Sometimes you’ve got to go right back to the basics to understand where you are now.
For the past couple of weeks I’ve been listening to Confessing The Blues, a compilation of American music handpicked and curated by The Rolling Stones. I was gifted the deluxe boxed set: 5 x 10” vinyl records gorgeously packaged, with an essay by Colin Larkin, artist biographies, photographs, and artwork.
There are songs about redemption, heartache, and celebration. The blues is emotion expressed in 12 bars, or less. This package is a history lesson in music that matters.
It is all about the music.
“The blues is the single most important musical genre that is fundamental to everything we hear. It is the foundation of folk, jazz, rock n’ roll, soul, heavy rock, country rock, heavy metal, hip-hop and urban R&B,” says Larkin in the liner notes.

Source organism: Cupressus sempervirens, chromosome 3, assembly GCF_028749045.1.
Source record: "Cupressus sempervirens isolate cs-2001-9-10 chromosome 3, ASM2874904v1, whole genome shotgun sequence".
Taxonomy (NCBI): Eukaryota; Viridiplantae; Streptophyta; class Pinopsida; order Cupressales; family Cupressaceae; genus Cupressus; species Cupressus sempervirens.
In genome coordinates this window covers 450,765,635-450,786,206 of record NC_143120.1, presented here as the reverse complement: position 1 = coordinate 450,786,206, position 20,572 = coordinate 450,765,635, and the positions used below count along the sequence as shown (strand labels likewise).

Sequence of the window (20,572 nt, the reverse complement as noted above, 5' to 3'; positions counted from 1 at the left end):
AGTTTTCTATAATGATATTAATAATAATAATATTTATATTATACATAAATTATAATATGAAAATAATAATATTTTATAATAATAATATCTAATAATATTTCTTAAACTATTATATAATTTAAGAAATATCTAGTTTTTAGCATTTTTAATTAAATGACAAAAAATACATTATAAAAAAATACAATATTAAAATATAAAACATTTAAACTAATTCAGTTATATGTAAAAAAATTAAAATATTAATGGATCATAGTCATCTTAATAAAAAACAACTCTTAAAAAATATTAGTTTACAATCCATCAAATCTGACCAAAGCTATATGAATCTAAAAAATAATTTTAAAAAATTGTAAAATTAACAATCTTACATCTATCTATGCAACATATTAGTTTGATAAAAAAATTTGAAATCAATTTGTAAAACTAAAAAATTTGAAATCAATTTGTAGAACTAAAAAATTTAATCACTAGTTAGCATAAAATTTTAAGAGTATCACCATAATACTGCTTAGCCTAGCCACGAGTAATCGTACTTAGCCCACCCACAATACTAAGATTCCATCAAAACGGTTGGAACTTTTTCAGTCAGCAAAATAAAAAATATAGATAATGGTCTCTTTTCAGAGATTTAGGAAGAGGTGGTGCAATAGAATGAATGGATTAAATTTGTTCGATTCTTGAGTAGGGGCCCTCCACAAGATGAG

This is the music The Rolling Stones (like many young British bands of the era) were inspired by. This is the music the band borrowed heavily from.
This is music to be celebrated, from Muddy Waters and Robert Johnson, to Chuck Berry and Elmore James. Every artist in this series left an indelible mark on American music.
What I’ve found is that I’m not only listening to the boxed set, but I’ve been inspired to flip through my records and discs and listen to music I haven’t played in a while.
Yes, I’ve got the summertime blues, and I am enjoying every note.
A portion of the profits from sales of Confessing The Blues are donated to Willie Dixon’s Blues Heaven Foundation, a Chicago-based organization that promotes, protects and preserves the blues.